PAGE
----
With that said, this read from the start like something headed straight for the screen. That wasn’t really a grand prediction, considering del Toro’s involvement, so it’s not surprising that it’s already in the works. What IS surprising (to me anyway) is that they opted for tv rather than film. Guillermo definitely does not glamorize these vamps…they are ugly and vicious…they should be sure to have a warning in the credits letting people know these vampires don’t sparkle.



Over the last few months, I’ve been on a mediocre-reading kick. As in, I’m reading one book after another, but none of them are blowing me away. Pretty much all of them have ended up being not great, not horrible, just…meh. There were a few times when it would come very close, but in the end it would somehow fall short. That’s not to say that I regret reading any of them…it’s just that I was left with this unsatisfied craving for greatness!

First up…Neil Gaiman’s The Ocean at the End of the Lane.

ocean at the end

“I liked myths.  They weren’t adult stories and they weren’t children’s stories.  They were better than that.  They just were.”

This almost sums up my feelings on this book. It wasn’t quite an adult novel, nor would it be appropriate for children. It was somewhere in between and for me that’s what prevented it from being anything more than ‘okay’. It didn’t commit and I very much felt as though I was stuck between the two genres.

However, it was interesting, original and you have to give an author credit when they know they only have 181 pages of content and they do NOT try to stretch it out for an additional 200 pages or (as in quite a few cases lately) somehow scrape together a trilogy?!

assassins apprentice

“When you cut pieces out of the truth to avoid looking like a fool, you end up sounding like a moron instead.”

Solid advice given within Robin Hobb’s Assassin’s Apprentice. This was one of the books that came so very close!! Such great potential…I enjoyed the plot and characters, my only real issue was that midway through it got a bit drawn out. A little repetitive here and there…things could have moved a bit faster at times. This is the first in a trilogy, filler-pages tend to happen in a series. I know this, but at 480 pages it was completely unnecessary! As a result it lost the 4th star, but I do plan to eventually read the rest of the series.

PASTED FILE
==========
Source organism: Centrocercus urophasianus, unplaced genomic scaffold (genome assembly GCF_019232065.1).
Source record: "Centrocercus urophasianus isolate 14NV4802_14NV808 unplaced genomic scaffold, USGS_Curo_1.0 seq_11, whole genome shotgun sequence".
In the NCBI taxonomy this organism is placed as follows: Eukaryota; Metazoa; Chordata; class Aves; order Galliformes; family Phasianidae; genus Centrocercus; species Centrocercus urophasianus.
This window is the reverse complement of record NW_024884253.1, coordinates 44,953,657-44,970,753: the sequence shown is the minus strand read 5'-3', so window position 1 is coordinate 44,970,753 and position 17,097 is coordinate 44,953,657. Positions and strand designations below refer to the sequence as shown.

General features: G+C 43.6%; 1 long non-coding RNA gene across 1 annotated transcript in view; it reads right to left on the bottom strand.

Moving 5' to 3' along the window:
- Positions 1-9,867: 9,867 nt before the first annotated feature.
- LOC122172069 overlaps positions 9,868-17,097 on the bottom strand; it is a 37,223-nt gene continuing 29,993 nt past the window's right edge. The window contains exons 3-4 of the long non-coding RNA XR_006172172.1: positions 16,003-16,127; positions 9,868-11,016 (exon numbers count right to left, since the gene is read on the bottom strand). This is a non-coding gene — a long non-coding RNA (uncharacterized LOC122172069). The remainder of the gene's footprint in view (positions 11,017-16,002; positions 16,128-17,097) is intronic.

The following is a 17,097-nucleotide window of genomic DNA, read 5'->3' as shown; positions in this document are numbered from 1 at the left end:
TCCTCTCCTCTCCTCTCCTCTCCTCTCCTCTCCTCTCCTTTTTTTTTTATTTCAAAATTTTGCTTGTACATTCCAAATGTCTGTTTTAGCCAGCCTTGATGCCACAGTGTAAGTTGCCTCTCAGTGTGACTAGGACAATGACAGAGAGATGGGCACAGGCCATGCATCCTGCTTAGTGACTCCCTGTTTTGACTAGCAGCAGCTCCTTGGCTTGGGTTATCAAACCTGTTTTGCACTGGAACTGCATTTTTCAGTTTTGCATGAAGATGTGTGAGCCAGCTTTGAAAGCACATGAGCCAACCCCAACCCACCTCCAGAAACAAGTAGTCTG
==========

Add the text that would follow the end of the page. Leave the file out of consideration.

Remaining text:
“You only have to forgive once. To resent, you have to do it all day, every day.” 

Then there was M. L. Stedman’s The Light Between Oceans. This was not exactly a feel-good kind of book. The second half definitely moved faster than the first. To be honest, I found Isabel unlikable and I had trouble finding a whole lot of sympathy for the Sherbourne’s. Their decision being so clearly in the wrong, it was hard to muster up a lot of emotion for them later on when they finally suffered the consequences. My heart did break a bit for Lucy…impossible for it not to! So, the emotion I felt there made this a worthwhile read. The author wrapped everything up neatly at the end of the book. It’s always nice to have closure. Not fabulous, but pretty good.

These were just a sampling of what I’ve been reading. I had several other’s tossed in the mix, but these were the most noteworthy ones. Now…I left the best for last.

After months of searching for something great. Something I could really get into. Something that would keep me up reading late at night and leave me struggling to put it down long enough to live my life each day. I finally found Fingersmith by Sarah Waters.



I stumbled on this one. It just kind of popped-up out of nowhere when I was starting to get frustrated with my 3-star streak. I tend to research a book to death before I actually decide if I’m going to read it. I check ratings and reviews on pretty much every available site…I take each one with a grain of salt, but it’s definitely part of my decision process. This one was getting rave reviews pretty much across the board! With very good reason. This was truly a great book. FOUR STARS…FINALLY!! I enjoyed the plot, the characters, the Victorian-vibe. And the twists!! Some of which brought forth: “WAIT!! WHAT THE!?!?!” moments…out loud…which are so rare and so great while reading!!

I’ve since discovered that this was actually made into a BBC Series and I would be curious to watch it as a follow-up. I definitely plan to check out some of her other books as well!!

Don’t’cha just love a happy ending : )

a gentle nudge

The 21-day yoga challenge ended last week, but I’m still going at it. I have seriously fallen in love with yoga. I enjoyed it when I was practicing regularly several years ago, but this is very different.